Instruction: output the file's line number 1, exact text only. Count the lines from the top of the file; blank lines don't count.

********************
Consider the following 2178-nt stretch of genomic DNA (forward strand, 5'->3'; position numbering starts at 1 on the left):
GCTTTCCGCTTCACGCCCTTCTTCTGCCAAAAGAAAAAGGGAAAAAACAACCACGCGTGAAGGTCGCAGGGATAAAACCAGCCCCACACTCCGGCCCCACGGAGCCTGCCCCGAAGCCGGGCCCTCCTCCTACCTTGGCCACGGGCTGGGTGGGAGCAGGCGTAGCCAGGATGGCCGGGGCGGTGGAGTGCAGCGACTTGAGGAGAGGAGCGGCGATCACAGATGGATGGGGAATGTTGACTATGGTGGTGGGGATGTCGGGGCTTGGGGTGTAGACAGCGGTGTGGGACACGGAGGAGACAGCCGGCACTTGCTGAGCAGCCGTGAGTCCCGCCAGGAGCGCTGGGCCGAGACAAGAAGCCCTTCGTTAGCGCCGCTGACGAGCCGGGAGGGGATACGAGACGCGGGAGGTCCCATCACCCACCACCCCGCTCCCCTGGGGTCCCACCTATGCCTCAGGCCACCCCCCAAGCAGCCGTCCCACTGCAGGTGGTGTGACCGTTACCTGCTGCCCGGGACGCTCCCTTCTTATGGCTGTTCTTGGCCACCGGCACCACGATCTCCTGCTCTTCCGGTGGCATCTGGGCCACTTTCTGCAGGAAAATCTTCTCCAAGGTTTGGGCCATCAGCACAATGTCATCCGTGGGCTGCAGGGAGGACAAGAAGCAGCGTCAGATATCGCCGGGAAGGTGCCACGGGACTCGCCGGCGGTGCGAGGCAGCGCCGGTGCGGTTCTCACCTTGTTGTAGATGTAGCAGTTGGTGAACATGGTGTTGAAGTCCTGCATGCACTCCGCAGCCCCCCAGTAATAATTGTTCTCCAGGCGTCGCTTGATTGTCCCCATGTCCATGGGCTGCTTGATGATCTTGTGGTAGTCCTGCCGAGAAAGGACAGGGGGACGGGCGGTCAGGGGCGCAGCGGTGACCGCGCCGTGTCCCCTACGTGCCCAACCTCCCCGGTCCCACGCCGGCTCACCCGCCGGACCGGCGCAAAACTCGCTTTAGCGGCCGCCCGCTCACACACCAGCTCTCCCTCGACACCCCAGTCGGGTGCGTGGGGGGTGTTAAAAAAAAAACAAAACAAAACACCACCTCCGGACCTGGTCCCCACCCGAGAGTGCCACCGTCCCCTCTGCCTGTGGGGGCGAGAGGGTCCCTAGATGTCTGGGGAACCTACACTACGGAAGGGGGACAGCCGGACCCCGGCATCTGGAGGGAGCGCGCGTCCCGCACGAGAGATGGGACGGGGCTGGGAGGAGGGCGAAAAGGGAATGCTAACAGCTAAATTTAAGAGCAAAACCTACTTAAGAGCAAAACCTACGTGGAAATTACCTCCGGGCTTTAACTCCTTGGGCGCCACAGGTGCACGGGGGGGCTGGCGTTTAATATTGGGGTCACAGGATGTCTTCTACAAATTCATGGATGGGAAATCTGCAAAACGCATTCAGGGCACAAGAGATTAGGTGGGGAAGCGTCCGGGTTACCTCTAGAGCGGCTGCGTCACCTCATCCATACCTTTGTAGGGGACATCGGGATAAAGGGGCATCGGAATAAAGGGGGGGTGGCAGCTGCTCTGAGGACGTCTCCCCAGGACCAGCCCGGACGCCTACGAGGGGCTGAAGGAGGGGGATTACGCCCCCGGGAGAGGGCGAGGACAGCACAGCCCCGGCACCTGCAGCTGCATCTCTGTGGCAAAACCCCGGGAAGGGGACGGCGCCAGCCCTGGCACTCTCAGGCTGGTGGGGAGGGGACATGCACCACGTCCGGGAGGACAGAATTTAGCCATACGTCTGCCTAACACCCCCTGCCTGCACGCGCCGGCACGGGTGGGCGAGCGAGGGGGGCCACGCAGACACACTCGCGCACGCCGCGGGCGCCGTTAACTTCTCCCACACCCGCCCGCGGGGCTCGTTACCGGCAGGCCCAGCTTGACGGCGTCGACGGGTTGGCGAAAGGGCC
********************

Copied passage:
Consider the following 2178-nt stretch of genomic DNA (forward strand, 5'->3'; position numbering starts at 1 on the left):